With communities across the United States facing a shortage of affordable housing, politicians have turned their attention to this alarming deficiency. The shortage is most evident in highly sought-after cities such as New York City, San Francisco, and Los Angeles, where the job market and the location appeal have drastically increased housing demand.
With high demand on top of inadequate supply, the meaning of “affordable” in the most desirable locations can be difficult to gauge. According to the U.S. Department of Housing and Urban Development (HUD) definition, housing is affordable if the expense accounts for less than 30 percent of a household’s income. Affordability, then, reflects a combination of economic factors that differ across the country. For example, in California, the poorest 25 percent of the income earners report spending 67 percent of their income on housing.
Because income is part of the economic equation, the growing demand for housing in California, where job growth continues to outpace the national rate, is intensified by construction activity that remains low by national standards. For example, in 2015–2016 in the San Francisco/Oakland/San Jose metropolitan area, 2.8 building permits were approved per 1,000 residents, well below the national average for major urban areas of 3.9 permits per 1,000 residents. Other urban areas with rapidly growing economies similar to that in the Bay Area—such as Austin, Houston, Raleigh, and Portland, Oregon—approved more than six permits per 1,000 residents for the year ended in September 2016.
Supply versus Demand
The tension between supply and demand for affordability is not new; it has been mounting through the past century. From the years of World War I into the 1920s, suburban population growth outpaced city growth by two to one, according to HUD. Not surprisingly, the focus of suburban development was on single-family dwellings. When the Great Depression hit in 1929, lasting ten years, the country faced new issues of unemployment, loss of mortgage financing, deflation, and stagnant building development.
The federal government’s initial approach in the 1930s was to create two types of assistance programs to provide housing stock, according to the Joint Center for Housing Studies of Harvard University. The first assisted the housing industry by offering mortgage insurance to lenders and developers of multifamily projects. The second provided housing for lease by both federal and local agencies that built and managed apartment buildings for low-income residents.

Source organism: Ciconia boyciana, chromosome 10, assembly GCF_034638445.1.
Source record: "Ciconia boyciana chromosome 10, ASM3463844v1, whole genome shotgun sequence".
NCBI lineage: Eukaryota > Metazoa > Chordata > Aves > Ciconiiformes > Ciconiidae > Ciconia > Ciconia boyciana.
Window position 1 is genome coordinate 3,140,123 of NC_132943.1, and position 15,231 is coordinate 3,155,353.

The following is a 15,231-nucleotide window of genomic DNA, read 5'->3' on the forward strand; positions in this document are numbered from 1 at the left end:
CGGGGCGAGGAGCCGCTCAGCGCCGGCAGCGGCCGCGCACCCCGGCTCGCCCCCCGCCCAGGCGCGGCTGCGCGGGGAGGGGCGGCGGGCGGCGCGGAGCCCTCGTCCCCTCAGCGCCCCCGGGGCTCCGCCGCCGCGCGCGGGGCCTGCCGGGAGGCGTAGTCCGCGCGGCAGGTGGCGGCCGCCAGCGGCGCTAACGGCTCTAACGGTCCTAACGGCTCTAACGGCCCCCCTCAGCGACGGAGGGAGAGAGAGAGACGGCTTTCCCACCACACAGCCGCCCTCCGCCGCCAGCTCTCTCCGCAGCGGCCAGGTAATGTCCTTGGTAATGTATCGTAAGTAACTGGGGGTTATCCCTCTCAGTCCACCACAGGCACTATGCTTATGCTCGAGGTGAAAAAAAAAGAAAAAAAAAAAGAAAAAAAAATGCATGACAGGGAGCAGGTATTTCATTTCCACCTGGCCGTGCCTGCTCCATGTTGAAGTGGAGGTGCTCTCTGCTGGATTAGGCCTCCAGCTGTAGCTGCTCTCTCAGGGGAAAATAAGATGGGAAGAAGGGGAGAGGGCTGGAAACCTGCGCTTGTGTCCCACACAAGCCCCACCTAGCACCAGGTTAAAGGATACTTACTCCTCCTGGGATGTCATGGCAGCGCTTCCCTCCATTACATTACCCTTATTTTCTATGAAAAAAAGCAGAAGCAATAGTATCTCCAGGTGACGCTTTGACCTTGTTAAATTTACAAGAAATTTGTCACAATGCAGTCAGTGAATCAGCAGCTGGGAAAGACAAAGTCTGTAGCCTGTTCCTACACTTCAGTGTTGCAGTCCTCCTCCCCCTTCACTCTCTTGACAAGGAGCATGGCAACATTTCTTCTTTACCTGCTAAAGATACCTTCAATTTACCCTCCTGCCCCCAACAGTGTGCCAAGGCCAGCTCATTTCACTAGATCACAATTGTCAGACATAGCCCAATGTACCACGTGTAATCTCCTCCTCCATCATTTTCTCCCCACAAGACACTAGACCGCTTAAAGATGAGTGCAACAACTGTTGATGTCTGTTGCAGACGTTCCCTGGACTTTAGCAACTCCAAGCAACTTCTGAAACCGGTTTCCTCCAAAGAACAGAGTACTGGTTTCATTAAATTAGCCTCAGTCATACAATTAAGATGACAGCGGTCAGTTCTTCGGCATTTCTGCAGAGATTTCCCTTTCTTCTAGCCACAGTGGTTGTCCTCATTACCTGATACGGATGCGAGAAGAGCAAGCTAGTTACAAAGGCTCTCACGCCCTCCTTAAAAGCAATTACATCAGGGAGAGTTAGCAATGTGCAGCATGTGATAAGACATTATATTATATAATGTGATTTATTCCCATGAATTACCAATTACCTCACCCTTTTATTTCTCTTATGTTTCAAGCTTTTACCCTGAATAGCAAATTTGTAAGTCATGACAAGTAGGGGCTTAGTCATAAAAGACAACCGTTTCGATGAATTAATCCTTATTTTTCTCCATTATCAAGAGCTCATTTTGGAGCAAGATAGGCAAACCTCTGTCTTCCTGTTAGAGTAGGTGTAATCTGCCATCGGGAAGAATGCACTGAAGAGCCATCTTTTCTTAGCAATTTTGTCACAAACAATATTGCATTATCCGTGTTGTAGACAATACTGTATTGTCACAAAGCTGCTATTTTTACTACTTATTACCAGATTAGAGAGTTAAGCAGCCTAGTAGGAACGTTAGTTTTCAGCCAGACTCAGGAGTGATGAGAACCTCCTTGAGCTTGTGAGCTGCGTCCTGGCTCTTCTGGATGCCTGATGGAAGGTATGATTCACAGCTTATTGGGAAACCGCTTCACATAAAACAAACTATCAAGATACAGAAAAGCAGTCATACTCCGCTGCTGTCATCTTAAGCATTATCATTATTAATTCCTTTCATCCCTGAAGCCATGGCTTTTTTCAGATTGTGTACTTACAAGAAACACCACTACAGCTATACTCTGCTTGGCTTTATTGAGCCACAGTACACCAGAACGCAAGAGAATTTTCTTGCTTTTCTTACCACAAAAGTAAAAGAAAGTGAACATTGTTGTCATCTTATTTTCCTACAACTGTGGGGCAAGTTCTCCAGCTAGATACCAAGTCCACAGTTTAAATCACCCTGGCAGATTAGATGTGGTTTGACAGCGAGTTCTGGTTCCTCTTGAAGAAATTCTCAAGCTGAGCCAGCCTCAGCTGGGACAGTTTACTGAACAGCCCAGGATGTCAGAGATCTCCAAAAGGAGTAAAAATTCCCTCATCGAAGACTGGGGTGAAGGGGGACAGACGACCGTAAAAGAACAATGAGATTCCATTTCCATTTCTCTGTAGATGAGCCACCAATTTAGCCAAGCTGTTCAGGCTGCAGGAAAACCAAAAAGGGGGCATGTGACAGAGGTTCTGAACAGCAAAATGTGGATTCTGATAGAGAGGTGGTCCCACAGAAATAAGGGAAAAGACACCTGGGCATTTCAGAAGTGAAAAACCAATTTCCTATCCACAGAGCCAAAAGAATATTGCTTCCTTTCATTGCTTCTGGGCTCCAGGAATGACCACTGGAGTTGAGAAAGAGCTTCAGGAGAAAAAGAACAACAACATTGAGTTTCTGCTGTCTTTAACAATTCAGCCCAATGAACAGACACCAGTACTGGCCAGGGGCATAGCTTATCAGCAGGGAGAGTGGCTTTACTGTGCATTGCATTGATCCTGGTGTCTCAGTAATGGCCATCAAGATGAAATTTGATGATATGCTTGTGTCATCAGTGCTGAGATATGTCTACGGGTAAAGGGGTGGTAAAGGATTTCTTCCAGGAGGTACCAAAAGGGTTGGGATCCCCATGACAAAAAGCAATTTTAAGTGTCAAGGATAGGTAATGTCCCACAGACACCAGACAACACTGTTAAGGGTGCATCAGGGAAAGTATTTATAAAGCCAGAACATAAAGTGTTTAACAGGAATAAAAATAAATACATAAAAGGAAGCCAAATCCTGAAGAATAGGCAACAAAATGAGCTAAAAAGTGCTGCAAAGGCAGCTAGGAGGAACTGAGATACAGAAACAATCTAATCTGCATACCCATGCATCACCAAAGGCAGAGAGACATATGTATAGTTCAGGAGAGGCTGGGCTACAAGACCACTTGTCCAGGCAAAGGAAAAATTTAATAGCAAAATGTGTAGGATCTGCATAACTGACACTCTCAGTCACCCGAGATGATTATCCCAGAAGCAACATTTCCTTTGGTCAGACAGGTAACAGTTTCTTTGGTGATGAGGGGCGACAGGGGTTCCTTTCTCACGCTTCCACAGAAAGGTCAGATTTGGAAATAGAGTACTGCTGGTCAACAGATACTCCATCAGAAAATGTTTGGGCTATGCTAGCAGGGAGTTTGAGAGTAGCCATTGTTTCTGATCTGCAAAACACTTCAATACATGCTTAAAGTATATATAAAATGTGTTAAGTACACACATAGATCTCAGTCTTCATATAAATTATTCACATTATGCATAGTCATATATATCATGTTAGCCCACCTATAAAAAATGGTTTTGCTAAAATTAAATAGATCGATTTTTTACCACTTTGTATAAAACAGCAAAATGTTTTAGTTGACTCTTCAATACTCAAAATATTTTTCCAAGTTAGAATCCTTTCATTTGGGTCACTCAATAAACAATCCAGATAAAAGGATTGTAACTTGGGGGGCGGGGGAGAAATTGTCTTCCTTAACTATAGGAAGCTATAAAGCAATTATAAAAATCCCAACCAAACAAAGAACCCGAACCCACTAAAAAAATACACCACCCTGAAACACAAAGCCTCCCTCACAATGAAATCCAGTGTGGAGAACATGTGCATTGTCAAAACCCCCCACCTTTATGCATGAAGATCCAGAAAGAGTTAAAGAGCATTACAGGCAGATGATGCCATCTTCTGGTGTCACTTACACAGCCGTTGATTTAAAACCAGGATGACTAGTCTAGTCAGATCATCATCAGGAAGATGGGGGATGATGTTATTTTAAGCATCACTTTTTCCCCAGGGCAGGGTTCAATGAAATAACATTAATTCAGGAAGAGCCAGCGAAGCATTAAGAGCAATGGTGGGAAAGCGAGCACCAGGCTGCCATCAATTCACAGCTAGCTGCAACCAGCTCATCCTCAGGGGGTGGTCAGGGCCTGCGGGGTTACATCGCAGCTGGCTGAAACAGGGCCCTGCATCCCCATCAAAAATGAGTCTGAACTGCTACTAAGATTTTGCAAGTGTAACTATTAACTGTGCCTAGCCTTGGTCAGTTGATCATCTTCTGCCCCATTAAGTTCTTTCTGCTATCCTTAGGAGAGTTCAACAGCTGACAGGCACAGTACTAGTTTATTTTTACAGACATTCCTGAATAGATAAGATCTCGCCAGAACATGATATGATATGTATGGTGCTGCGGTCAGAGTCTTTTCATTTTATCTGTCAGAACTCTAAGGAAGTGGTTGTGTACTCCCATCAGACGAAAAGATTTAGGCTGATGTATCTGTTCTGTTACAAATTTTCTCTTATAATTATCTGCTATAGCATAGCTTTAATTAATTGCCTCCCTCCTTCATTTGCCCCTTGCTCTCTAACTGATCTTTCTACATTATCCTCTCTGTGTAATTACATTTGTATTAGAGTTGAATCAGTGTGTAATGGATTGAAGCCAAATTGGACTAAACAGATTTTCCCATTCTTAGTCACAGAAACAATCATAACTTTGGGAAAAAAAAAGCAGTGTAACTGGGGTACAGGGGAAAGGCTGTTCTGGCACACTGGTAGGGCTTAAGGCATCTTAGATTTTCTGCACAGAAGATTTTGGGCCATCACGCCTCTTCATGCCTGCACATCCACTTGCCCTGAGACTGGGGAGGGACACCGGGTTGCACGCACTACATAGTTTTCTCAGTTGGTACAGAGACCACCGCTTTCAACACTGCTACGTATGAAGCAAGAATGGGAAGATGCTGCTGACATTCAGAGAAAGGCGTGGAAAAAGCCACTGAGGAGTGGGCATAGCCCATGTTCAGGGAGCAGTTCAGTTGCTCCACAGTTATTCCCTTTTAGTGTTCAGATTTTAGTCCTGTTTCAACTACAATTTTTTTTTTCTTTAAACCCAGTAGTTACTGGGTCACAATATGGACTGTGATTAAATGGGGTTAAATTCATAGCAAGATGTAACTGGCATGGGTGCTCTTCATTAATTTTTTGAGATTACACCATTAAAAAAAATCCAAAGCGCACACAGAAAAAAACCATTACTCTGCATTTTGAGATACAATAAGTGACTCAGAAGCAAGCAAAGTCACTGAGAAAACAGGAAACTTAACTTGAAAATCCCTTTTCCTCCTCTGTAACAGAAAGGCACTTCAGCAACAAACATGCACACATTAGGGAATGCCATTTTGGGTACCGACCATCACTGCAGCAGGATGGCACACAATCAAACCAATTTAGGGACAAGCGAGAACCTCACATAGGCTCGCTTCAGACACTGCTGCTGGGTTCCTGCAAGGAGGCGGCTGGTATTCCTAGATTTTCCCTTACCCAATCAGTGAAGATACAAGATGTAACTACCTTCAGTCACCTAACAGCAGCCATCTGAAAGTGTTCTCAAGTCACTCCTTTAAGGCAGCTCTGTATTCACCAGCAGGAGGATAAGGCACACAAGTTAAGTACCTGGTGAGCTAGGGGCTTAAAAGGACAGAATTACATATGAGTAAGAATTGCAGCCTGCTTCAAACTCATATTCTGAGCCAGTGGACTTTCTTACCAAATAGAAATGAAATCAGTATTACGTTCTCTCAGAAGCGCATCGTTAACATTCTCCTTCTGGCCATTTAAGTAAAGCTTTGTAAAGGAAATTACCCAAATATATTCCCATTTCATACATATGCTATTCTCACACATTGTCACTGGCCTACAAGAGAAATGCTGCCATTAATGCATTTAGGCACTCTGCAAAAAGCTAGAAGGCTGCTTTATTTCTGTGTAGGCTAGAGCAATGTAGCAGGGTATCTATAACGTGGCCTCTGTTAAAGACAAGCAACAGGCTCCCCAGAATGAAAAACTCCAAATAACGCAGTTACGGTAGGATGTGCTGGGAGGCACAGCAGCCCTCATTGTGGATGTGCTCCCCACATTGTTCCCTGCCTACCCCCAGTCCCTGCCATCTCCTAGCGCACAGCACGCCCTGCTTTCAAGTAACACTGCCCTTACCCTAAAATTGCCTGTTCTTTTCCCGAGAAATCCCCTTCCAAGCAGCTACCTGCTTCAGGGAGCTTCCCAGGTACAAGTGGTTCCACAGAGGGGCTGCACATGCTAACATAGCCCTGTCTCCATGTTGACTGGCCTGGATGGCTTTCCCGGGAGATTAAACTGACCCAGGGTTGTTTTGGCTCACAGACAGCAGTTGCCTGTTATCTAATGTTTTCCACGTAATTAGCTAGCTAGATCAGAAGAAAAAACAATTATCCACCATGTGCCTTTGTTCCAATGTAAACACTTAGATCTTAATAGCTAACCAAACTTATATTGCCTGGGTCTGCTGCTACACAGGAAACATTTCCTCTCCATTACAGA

Since that time, the demand for certain types of housing has continually shifted in response to economic forces and infrastructure priorities. In the 1950s and 1960s, suburban development continued in response to the ease of transportation provided by the highway system. As demand rose, so did housing costs. In the 1970s, a movement began to create adequate low-income housing at the same time that the energy crisis drove up heating and cooling costs. This led to different types of housing products being introduced to address these costs in response to regional climate variations.
The passage of time has seen population shifts, with many native-born midwesterners and immigrants moving to the Sun Belt and western states, further exacerbating housing scarcity in those areas. Given that the five U.S. states with the most immigrants are California, Texas, New York, Florida, and Illinois, according to the Migration Policy Institute, the population growth affects some of the most sought-after housing markets in America.
The discrepancy in national building rates leaves desirable locations such as San Francisco and other California coastal cities at the forefront of efforts to cope with the problem of housing affordability. People with average incomes are shut out of primary markets because of the rising cost of housing. When coupled with the fact that cities like Santa Monica and San Francisco are havens for desirable jobs, the law of supply and demand yields higher prices in these areas.
The supply/demand imbalance in San Francisco, for example, results in some of the highest rents of any large city in the country. Despite this imbalance, there are 1.75 million jobs within 35 miles (56 km) of downtown San Francisco, with less than half of those within ten miles (16 km) of downtown, according to Slate writer Henry Grabar. With over 700,000 jobs concentrated in the city’s center, the addition of affordable units in this already densely developed core would intensify the already strained traffic.
Santa Barbara faces a similar situation due to inflated housing prices resulting from high-income residents and relatively low levels of new building activity. This forces employees of local businesses who cannot afford housing nearby to commute, aggravating traffic problems.